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Connecticut resident Selma Engel was a noted survivor of the Sobibor revolt

Selma Engel who, following a prisoners’ revolt, escaped the Nazi death camp Sobibor, died Tuesday, Dec. 4 in East Haven, Connecticut.

Born Saartje Wynberg in 1922 in Groningen, the Netherlands, Wynberg grew up in the Dutch city of Zwolle, where her parents had a kosher hotel that served Jewish farmers who brought their livestock to the neighboring cattle market. At the time, the Zwolle region had the second largest Jewish population in the Netherlands.

When the Nazis occupied the Netherlands in 1940, Wynberg went into hiding. She was seized in a “round-up” in 1942, and sent to two concentration camps before being shipped to the Sobibor extermination camp in Eastern Poland, where it is estimated 167,000 people were murdered, according to the US Holocaust Memorial Museum.

Although most Jews were routed to their deaths in the gas chambers upon arrival, Wynberg was selected to work at sorting clothing of the gassed prisoners. When for entertainment, the Nazi SS officers staged a mock-ball and forced the prisoners to dance, a Polish Jewish inmate, Chaim Engel, approached Wynberg and asked her to dance with him. The two became a couple and, following the war, were married.

Realizing they would likely be murdered, on Oct. 14, 1943 a group of prisoners, including both Wynberg and Chaim Engel, staged a revolt by luring officers to out of sight locations in the camp, where they were killed with knives and axes. The couple, along with some 300 other prisoners escaped, navigating their way through machine gun fire and surrounding minefields and reaching the nearby woods.

Eventually Wynberg and Engel found refuge with a Polish peasant family, who hid them in their barn. While there, Wynberg kept a diary which she later donated to the US Holocaust Memorial Museum Archive.  When the Red Army defeated the Nazis in Poland some nine months later the couple were among only 58 Sobibor escapees to have survived the war.

The couple remained in Poland for six months, where they became parents of a son, Emiel, who died as they made their way from Poland back to Zwolle in the Netherlands, arriving in June 1945. In Zwolle, they had a daughter, Alida, and a son, Ferdinand (Fred), and established a textile store. However, Poles were unwelcome in Holland and, by marrying a Polish man, Selma had jeopardized her own Dutch citizenship. Rather than risk deportation to Poland, the family of four emigrated to Israel. They settled in the farming community of Beit Yitzhak. However, following the 1956 Sinai War, Chaim foresaw continuing conflict with the surrounding Arab countries and, having had enough of the upheaval of war, in 1959 the family immigrated to the U.S., settling first in Westport and then in Branford. Together with Alida’s then-husband Bernie Rosenblatt, Chaim became co-owner of a jewelry store in Old Saybrook.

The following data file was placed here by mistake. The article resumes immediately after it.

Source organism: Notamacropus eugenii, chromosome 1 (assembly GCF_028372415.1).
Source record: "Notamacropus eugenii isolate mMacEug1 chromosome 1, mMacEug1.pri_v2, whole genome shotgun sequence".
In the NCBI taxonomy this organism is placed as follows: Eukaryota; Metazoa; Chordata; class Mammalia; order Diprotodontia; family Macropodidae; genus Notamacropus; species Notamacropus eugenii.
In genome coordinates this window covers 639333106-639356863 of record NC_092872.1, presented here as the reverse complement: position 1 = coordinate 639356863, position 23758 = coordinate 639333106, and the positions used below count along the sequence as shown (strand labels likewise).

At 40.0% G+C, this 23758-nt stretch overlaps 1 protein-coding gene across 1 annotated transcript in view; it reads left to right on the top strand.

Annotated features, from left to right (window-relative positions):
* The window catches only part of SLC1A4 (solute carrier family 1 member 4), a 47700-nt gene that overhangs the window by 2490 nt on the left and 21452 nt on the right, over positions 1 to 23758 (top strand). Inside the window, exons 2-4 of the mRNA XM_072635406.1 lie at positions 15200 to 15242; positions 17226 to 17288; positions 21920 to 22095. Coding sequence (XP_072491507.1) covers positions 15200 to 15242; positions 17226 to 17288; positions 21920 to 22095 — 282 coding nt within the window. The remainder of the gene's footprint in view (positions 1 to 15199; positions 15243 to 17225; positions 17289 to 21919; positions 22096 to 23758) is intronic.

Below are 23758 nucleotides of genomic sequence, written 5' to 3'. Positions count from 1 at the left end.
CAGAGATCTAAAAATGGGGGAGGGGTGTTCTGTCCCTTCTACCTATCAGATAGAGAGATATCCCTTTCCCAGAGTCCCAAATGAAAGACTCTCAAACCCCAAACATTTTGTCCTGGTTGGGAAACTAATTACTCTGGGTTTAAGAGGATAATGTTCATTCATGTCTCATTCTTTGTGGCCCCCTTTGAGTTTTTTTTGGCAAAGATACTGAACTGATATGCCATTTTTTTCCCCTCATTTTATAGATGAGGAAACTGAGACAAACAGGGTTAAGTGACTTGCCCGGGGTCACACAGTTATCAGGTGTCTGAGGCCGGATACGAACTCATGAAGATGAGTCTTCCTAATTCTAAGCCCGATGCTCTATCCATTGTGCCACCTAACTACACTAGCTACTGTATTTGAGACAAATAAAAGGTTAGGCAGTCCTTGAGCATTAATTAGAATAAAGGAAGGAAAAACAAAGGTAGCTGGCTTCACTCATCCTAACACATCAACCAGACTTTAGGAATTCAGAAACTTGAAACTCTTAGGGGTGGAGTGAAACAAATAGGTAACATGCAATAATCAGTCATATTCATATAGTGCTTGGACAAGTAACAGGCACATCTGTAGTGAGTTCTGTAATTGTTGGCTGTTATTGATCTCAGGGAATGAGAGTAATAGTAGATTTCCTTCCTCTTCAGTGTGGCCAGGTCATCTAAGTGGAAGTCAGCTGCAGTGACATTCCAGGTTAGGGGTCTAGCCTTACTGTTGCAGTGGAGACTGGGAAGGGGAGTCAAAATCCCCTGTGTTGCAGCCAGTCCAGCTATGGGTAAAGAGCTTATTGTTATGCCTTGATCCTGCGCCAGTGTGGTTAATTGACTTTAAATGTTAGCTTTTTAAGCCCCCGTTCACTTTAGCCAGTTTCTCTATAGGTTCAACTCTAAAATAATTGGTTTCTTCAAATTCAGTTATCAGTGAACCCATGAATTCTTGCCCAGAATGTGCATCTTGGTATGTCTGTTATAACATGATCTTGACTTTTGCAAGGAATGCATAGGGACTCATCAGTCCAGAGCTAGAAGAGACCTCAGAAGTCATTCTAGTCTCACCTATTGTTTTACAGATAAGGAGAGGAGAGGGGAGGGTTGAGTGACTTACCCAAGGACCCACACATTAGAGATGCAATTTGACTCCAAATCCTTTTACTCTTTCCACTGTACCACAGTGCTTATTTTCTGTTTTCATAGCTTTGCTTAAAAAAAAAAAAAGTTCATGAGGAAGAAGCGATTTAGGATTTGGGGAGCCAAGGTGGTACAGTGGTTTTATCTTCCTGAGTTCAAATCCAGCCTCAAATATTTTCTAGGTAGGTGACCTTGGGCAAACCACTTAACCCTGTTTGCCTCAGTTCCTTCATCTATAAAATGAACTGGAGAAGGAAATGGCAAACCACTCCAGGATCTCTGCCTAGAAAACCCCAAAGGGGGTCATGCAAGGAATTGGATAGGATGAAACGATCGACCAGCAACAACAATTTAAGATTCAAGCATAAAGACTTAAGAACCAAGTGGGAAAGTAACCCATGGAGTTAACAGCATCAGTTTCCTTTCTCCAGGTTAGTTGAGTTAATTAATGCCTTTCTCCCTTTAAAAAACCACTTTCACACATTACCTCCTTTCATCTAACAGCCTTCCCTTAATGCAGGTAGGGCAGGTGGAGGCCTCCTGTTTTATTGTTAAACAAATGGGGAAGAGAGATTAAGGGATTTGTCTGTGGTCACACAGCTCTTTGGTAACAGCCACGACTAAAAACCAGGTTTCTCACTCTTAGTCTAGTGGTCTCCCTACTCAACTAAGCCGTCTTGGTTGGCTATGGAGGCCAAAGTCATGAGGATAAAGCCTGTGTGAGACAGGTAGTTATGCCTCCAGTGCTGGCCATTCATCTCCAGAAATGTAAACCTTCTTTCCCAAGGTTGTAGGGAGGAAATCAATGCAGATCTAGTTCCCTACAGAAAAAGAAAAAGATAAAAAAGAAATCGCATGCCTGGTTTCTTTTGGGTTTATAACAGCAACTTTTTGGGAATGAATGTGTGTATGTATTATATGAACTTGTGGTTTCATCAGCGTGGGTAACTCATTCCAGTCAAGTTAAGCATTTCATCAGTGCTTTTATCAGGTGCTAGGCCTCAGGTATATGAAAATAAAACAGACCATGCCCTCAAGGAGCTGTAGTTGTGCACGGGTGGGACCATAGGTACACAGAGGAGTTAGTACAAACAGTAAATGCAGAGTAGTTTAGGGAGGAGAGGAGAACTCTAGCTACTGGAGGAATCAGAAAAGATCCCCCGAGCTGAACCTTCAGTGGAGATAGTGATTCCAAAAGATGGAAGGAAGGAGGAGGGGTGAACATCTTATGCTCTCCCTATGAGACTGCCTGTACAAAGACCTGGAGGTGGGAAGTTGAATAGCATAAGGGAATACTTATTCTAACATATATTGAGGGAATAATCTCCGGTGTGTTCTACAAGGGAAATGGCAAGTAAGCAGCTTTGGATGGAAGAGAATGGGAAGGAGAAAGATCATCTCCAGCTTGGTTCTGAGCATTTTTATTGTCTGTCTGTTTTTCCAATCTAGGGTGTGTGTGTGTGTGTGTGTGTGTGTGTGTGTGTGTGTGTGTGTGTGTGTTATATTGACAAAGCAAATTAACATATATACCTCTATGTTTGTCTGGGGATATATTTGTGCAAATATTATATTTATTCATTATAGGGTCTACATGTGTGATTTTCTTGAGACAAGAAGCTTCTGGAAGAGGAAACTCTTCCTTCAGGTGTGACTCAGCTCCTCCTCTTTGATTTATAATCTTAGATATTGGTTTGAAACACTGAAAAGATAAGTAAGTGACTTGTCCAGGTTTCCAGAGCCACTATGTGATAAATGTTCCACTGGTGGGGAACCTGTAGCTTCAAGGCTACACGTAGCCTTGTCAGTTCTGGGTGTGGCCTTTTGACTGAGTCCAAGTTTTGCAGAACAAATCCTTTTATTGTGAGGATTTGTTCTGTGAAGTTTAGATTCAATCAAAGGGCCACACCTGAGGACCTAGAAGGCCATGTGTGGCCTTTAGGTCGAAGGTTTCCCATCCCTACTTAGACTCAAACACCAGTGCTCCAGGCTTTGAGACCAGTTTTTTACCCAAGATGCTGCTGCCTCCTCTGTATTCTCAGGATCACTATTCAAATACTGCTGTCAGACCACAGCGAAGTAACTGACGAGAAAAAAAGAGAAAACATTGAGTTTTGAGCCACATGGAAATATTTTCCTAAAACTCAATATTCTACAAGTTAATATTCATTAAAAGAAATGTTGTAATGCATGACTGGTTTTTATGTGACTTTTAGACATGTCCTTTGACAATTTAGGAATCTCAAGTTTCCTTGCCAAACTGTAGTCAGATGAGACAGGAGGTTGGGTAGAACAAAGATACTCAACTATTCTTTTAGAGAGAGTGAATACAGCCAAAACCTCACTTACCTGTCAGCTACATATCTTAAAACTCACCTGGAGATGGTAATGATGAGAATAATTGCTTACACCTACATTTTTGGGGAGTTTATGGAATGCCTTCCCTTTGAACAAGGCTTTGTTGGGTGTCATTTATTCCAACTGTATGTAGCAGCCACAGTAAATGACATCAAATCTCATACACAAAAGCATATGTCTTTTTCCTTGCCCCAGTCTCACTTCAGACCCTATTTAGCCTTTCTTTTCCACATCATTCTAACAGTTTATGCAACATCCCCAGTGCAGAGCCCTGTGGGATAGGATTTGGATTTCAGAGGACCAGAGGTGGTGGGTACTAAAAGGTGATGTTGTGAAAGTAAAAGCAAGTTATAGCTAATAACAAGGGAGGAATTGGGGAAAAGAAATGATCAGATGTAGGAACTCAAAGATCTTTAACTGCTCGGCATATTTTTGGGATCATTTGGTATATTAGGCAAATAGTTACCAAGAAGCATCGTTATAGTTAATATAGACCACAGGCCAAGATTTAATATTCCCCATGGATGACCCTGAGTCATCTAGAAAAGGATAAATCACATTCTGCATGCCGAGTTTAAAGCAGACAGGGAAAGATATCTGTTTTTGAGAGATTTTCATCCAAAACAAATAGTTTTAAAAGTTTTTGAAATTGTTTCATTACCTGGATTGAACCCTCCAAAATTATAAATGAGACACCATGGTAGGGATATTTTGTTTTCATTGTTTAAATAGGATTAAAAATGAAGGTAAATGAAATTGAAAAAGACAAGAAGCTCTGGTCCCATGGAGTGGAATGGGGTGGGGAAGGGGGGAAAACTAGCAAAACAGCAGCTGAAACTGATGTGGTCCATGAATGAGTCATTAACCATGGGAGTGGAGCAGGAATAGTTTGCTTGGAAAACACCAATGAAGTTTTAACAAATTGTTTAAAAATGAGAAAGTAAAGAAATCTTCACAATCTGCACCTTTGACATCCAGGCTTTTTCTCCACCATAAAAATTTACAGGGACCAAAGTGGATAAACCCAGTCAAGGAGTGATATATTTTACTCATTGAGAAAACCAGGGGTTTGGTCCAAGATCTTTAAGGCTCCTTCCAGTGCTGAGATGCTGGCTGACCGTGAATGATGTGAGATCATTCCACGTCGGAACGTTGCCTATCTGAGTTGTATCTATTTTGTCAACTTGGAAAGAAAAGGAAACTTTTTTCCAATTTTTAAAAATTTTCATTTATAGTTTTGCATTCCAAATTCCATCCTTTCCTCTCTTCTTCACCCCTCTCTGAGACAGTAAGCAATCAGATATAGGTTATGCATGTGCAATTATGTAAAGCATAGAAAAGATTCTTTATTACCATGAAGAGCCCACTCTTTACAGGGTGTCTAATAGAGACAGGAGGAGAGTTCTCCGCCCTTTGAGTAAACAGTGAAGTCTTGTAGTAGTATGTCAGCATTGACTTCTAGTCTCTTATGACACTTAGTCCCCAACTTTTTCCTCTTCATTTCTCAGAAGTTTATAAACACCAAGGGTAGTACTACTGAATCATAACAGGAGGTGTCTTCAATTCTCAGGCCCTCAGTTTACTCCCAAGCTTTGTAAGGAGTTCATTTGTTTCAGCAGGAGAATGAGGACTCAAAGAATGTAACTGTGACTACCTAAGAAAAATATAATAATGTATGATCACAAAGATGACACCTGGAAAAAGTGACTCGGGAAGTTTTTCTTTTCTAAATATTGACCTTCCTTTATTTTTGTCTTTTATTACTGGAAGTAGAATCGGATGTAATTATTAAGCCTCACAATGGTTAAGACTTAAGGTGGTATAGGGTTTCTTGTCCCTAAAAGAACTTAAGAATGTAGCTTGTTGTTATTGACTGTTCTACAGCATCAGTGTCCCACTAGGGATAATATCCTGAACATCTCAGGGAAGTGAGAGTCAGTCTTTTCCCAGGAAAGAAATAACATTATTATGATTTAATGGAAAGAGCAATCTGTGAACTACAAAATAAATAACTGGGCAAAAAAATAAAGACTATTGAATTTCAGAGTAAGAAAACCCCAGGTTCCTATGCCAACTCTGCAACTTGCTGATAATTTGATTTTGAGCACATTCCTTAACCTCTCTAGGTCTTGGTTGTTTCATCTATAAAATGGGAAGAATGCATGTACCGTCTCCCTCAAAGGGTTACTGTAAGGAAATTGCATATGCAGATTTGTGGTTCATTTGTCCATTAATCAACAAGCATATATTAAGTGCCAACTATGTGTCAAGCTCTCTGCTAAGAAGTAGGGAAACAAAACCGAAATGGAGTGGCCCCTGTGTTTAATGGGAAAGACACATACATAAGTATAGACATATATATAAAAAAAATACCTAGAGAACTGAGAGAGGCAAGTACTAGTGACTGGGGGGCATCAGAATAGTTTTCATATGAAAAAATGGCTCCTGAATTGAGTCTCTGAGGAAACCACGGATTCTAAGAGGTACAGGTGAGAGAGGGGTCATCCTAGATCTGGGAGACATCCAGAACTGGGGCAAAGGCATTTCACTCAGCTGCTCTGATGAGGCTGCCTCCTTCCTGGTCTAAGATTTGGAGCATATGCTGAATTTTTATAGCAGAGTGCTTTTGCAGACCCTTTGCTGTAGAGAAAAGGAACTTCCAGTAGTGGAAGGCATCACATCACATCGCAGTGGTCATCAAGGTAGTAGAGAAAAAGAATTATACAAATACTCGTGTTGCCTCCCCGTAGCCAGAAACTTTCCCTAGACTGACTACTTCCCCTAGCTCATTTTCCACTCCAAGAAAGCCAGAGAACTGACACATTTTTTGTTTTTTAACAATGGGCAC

The couple testified in Nazi war-crimes trials, and became active in Holocaust remembrance and education efforts.  They spoke to history classes and assemblies at schools throughout the region, committed to teaching subsequent generations about the evils of prejudice. Their story was recounted in several books and movies, most notably in the book Escape from Sobibor, which was later made into a film. They are also featured in the permanent exhibit at the US Holocaust Memorial Museum in which survivors retell their experiences.

After Chaim Engel died in 2003, Selma continued speaking on her own. In 2010, she was knighted by the Queen of the Netherlands, in recognition of her Holocaust education efforts. In 2017, at the age of 95, Selma was too weak to travel to Holland. However, some 40 relatives were hosted by the government of her hometown of Zwolle for the dedication of an exhibit housed in the Zwolle Jewish Museum in the town’s synagogue that tells the story of Selma’s life. The mayor of Zwolle also issued a formal apology on behalf of the Dutch government for the way in which Selma and Chaim had been treated following their return from Poland. Town authorities have announced plans to establish a monument on the site of the razed Hotel Wynberg, which Selma’s parents owned and operated before the Holocaust.

Selma Wynberg Engel is survived by her children, Alida Engel and her husband Gene Burger of New Haven, and Fred Engel and his wife Barbara of Westerly, Rhode Island; her granddaughters, Tagan Engel and her husband Enroue Halfkenny, Kendra Rosenblatt, Emily Engel and her husband Benjamin Riley, and Heidi Engel and her husband Alex Kalejs;  and her great grandchildren, Ifadayo Engel-Halfkenny and Tomi Tsela Engel-Halfkenny.

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